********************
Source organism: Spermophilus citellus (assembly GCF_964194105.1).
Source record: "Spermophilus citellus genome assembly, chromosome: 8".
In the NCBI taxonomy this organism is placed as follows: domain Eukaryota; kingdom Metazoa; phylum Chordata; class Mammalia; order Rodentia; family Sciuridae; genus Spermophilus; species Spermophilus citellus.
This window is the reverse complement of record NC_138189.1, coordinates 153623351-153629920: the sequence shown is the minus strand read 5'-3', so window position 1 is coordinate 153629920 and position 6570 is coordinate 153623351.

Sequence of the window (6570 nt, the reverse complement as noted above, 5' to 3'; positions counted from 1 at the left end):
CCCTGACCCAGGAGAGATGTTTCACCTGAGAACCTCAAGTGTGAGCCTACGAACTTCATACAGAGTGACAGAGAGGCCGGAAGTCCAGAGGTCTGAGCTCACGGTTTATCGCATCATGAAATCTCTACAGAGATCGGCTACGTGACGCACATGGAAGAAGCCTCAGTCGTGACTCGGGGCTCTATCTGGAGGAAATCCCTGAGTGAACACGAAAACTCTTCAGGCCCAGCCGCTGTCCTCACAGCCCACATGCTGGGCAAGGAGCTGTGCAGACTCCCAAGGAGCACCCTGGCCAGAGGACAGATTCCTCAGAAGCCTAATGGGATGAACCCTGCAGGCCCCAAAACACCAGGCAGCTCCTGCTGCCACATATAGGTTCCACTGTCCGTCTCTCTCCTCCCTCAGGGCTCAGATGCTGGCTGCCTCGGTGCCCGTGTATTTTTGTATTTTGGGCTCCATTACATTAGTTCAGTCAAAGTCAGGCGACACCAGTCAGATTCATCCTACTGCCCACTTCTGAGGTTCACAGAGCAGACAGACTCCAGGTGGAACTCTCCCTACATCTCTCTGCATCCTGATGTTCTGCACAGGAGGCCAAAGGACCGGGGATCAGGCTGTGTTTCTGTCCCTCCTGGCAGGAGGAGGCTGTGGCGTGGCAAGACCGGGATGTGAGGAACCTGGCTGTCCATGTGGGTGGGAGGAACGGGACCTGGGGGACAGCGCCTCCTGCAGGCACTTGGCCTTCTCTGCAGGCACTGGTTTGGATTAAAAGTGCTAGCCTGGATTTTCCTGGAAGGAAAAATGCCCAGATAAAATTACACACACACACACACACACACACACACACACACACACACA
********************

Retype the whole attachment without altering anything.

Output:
Source organism: Spermophilus citellus (assembly GCF_964194105.1).
Source record: "Spermophilus citellus genome assembly, chromosome: 8".
In the NCBI taxonomy this organism is placed as follows: domain Eukaryota; kingdom Metazoa; phylum Chordata; class Mammalia; order Rodentia; family Sciuridae; genus Spermophilus; species Spermophilus citellus.
This window is the reverse complement of record NC_138189.1, coordinates 153623351-153629920: the sequence shown is the minus strand read 5'-3', so window position 1 is coordinate 153629920 and position 6570 is coordinate 153623351.

Sequence of the window (6570 nt, the reverse complement as noted above, 5' to 3'; positions counted from 1 at the left end):
CCCTGACCCAGGAGAGATGTTTCACCTGAGAACCTCAAGTGTGAGCCTACGAACTTCATACAGAGTGACAGAGAGGCCGGAAGTCCAGAGGTCTGAGCTCACGGTTTATCGCATCATGAAATCTCTACAGAGATCGGCTACGTGACGCACATGGAAGAAGCCTCAGTCGTGACTCGGGGCTCTATCTGGAGGAAATCCCTGAGTGAACACGAAAACTCTTCAGGCCCAGCCGCTGTCCTCACAGCCCACATGCTGGGCAAGGAGCTGTGCAGACTCCCAAGGAGCACCCTGGCCAGAGGACAGATTCCTCAGAAGCCTAATGGGATGAACCCTGCAGGCCCCAAAACACCAGGCAGCTCCTGCTGCCACATATAGGTTCCACTGTCCGTCTCTCTCCTCCCTCAGGGCTCAGATGCTGGCTGCCTCGGTGCCCGTGTATTTTTGTATTTTGGGCTCCATTACATTAGTTCAGTCAAAGTCAGGCGACACCAGTCAGATTCATCCTACTGCCCACTTCTGAGGTTCACAGAGCAGACAGACTCCAGGTGGAACTCTCCCTACATCTCTCTGCATCCTGATGTTCTGCACAGGAGGCCAAAGGACCGGGGATCAGGCTGTGTTTCTGTCCCTCCTGGCAGGAGGAGGCTGTGGCGTGGCAAGACCGGGATGTGAGGAACCTGGCTGTCCATGTGGGTGGGAGGAACGGGACCTGGGGGACAGCGCCTCCTGCAGGCACTTGGCCTTCTCTGCAGGCACTGGTTTGGATTAAAAGTGCTAGCCTGGATTTTCCTGGAAGGAAAAATGCCCAGATAAAATTACACACACACACACACACACACACACACACACACACACACA